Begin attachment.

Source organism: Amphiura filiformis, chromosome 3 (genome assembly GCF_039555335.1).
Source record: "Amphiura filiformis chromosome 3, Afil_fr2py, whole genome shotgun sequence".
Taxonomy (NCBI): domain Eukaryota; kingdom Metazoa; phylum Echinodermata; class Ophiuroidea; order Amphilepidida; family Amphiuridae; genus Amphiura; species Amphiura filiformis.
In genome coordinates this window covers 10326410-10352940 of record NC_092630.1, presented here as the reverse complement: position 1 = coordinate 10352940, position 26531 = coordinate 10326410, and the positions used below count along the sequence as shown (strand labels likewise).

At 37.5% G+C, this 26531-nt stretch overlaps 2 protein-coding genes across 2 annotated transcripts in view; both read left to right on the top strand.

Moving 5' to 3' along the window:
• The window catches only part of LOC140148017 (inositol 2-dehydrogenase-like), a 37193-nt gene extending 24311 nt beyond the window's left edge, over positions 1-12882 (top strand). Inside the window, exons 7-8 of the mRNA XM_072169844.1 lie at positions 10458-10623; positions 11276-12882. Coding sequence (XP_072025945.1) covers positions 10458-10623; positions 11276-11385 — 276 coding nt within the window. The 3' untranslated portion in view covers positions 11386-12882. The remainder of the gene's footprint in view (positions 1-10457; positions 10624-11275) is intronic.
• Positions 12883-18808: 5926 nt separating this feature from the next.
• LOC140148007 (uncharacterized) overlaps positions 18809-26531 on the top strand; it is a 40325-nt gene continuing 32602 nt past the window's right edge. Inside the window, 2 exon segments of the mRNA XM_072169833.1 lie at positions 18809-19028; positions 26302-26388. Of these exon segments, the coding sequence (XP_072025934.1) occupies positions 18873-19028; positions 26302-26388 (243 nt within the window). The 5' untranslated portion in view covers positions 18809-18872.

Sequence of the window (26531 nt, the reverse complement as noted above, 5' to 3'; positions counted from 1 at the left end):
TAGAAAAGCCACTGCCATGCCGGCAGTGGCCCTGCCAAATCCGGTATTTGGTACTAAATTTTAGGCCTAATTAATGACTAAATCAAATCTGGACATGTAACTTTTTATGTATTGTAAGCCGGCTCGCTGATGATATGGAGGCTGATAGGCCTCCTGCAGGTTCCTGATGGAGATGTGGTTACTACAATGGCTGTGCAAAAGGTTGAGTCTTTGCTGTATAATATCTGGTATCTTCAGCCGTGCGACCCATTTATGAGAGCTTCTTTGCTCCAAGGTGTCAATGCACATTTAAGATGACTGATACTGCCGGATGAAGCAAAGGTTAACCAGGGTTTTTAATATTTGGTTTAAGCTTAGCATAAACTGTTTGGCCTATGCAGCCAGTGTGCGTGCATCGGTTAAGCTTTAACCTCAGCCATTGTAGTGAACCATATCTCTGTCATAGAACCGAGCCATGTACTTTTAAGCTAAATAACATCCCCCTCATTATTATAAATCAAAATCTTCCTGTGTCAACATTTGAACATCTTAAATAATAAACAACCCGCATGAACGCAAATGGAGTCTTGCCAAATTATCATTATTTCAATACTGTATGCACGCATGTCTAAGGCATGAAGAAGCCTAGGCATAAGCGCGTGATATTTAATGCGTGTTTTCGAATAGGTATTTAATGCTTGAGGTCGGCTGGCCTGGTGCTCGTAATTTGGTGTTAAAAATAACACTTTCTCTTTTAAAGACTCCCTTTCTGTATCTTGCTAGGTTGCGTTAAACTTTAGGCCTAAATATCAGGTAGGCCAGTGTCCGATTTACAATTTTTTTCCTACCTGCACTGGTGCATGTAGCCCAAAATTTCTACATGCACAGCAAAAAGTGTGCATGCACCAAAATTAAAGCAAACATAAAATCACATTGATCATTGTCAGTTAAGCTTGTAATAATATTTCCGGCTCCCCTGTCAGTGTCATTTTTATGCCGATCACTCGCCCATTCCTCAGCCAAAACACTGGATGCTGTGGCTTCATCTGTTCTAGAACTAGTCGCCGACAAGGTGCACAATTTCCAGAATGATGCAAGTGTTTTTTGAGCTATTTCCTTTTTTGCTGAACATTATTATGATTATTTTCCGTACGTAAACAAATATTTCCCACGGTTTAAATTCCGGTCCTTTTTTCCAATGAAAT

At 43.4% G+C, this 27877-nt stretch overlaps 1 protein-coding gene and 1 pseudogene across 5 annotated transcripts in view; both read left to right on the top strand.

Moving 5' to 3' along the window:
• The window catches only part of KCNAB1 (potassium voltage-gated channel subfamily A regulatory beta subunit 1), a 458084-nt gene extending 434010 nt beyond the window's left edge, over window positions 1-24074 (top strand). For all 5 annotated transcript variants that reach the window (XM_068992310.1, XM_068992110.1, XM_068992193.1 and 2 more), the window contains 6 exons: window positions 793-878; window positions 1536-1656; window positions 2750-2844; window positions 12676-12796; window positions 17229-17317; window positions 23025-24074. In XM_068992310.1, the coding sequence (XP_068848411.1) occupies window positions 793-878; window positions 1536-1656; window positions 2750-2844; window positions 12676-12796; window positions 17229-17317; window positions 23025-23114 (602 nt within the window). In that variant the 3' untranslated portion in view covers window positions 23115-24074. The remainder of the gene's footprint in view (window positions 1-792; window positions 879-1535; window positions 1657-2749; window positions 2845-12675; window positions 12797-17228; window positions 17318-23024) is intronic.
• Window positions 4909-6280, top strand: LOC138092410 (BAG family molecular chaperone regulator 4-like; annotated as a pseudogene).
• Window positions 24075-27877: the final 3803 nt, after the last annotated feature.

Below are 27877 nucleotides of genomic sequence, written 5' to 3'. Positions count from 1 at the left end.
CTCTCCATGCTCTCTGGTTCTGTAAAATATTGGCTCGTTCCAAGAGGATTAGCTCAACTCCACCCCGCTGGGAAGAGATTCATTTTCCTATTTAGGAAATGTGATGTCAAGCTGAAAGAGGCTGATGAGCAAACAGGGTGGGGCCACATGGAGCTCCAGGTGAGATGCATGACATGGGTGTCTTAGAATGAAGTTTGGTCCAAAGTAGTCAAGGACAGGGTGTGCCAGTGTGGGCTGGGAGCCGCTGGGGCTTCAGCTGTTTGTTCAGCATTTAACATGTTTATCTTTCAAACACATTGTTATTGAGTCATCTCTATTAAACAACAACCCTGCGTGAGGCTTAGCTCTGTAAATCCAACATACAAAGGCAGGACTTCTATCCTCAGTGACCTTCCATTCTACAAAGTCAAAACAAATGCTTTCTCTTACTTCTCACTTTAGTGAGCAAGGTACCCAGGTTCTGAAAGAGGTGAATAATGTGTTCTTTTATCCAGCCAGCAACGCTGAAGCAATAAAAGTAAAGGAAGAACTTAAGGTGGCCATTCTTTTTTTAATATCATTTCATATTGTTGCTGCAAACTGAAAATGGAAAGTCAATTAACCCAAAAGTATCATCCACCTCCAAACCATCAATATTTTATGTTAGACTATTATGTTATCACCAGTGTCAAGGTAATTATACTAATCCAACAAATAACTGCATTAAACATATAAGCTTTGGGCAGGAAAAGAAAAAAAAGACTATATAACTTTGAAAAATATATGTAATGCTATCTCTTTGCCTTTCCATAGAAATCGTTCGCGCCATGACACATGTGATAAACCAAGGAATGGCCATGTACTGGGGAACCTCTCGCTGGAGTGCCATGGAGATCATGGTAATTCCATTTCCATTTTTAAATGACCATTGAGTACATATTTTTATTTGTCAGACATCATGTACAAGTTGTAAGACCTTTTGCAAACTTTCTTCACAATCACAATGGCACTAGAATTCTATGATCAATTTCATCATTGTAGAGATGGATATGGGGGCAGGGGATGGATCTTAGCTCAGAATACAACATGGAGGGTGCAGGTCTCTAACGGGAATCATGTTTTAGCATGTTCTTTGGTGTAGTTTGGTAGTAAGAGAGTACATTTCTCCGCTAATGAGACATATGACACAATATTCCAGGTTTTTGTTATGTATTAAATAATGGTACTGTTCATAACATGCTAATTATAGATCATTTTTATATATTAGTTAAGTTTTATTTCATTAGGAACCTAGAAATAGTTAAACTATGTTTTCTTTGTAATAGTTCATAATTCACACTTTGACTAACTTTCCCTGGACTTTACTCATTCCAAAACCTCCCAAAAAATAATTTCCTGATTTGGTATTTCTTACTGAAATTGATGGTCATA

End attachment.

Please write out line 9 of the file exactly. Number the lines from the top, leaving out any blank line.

• LOC140148007 (uncharacterized) overlaps positions 18809-26531 on the top strand; it is a 40325-nt gene continuing 32602 nt past the window's right edge. Inside the window, 2 exon segments of the mRNA XM_072169833.1 lie at positions 18809-19028; positions 26302-26388. Of these exon segments, the coding sequence (XP_072025934.1) occupies positions 18873-19028; positions 26302-26388 (243 nt within the window). The 5' untranslated portion in view covers positions 18809-18872.